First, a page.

Jupiter’s two red spots. Image credit: Christopher Go. Click to enlarge
Jupiter’s well known Great Red Spot storm, and its newly formed Oval BA (aka Red Jr.) are about to sweep past each other, and astronomers aren’t quite sure what’s going to happen. The storms probably won’t merge or tear each other apart, but their outer bands will rub against each other. Oval BA recently turned red, signifying its larger size and strength compared to the smaller white storms on Jupiter. Some astronomers think the encounter with the Great Red Spot will slow it down again, returning it to white.
The two biggest storms in the solar system are about to go bump in the night, in plain view of backyard telescopes.
Storm #1 is the Great Red Spot, twice as wide as Earth itself, with winds blowing 350 mph. The behemoth has been spinning around Jupiter for hundreds of years.
Storm #2 is Oval BA, also known as “Red Jr.,” a youngster of a storm only six years old. Compared to the Great Red Spot, Red Jr. is half-sized, able to swallow Earth merely once, but it blows just as hard as its older cousin.
The two are converging. Closest approach: the 4th of July, according to Amy Simon-Miller of the Goddard Space Flight Center who has been monitoring the storms using the Hubble Space Telescope.
“There won’t be a head-on collision,” she says. “The Great Red Spot is not going to ‘eat’ Oval BA or anything like that.” But the storms’ outer bands will pass quite close to one another-and no one knows exactly what will happen.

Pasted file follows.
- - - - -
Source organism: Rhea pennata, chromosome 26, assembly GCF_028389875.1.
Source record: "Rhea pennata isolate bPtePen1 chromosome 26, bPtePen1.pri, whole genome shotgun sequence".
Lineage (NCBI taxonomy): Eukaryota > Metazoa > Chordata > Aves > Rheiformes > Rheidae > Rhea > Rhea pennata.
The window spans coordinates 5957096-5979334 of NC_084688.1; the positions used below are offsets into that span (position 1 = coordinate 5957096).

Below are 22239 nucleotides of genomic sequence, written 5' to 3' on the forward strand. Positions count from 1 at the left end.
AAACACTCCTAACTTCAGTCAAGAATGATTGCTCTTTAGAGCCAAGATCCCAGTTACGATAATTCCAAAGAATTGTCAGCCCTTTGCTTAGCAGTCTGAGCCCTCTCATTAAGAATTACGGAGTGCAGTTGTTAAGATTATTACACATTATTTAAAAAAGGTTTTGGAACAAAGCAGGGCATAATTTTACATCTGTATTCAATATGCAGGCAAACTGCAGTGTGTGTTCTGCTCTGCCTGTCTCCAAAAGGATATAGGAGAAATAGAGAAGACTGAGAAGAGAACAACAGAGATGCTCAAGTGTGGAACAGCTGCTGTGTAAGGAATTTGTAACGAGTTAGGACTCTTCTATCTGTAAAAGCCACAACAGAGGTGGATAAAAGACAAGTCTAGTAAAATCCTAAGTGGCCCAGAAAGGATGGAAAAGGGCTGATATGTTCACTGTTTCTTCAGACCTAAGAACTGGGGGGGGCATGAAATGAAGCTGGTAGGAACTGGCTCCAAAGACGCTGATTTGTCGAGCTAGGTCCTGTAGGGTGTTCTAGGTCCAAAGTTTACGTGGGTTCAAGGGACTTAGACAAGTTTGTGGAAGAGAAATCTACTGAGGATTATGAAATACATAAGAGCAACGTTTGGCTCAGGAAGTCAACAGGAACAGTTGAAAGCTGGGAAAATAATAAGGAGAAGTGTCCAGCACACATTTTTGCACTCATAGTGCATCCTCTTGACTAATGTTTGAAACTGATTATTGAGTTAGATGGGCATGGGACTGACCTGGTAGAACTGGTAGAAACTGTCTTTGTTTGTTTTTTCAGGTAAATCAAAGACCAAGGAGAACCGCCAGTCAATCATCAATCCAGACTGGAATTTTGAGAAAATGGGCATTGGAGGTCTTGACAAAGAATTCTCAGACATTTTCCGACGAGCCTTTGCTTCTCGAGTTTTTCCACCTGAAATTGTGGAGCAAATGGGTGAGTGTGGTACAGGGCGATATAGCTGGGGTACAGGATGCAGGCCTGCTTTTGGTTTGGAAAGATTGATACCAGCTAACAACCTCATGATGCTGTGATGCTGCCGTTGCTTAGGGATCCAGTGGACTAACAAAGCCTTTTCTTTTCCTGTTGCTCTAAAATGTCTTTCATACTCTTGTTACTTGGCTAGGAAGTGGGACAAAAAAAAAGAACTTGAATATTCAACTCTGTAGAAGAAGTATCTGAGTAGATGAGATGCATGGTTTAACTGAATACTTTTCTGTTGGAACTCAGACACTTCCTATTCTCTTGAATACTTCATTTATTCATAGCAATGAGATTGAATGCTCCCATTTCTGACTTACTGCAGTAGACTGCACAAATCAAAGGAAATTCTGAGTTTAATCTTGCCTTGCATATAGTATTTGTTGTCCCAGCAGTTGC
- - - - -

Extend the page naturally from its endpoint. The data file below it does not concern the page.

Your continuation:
Amateur astronomers are already monitoring the event. Christopher Go of the Philippines took the picture above using his 11-inch telescope on May 28th. “The distance between the storms is shrinking visibly every night,” he says.
Similar encounters have happened before, notes JPL’s Glenn Or ton, a colleague of Simon-Miller. “Oval BA and the Great Red Spot pass each other approximately every two years.” Previous encounters in 2002 and 2004 were anti-climatic. Aside from some “roughing” around the edges, both storms survived apparently unaltered.
This time might be different. Simon-Miller and Orton think Red Jr. could lose its red color, ironically, by passing too close to the Great Red Spot.
Red Jr./Oval BA wasn’t always red. For five years, 2000 to 2005, the storm was pure white like many other small “white ovals” circling the planet. In 2006 astronomers noticed a change: a red vortex formed inside the storm, the same color as the powerful Great Red Spot. This was a sign, researchers believed, that Oval BA was intensifying.
The color of the Great Red Spot itself is a mystery. A popular theory holds that the storm dredges up material from deep inside Jupiter’s atmosphere, lifting it above the highest clouds where solar ultraviolet rays turn “chromophores” (color-changing compounds) red. A beefed-up Oval BA could suddenly do the same.
Bumping up against the Great Red Spot, however, could weaken Oval BA, turning it white again. Simon-Miller explains: “We believe the Great Red Spot will push Oval BA toward a southern jet stream, which is blowing against the oval’s counterclockwise rotation.” This would slow Oval BA’s spin, possibly reversing the process that reddened it in the first place.
What will actually happen? “We’ll see,” she says. That’s what telescopes are for.
Note to sky watchers: Jupiter is easy to find. It pops out of the evening twilight before any other star, surprisingly bright. Look for it halfway up the southeastern sky at sunset: sky map.
Original Source: NASA News Release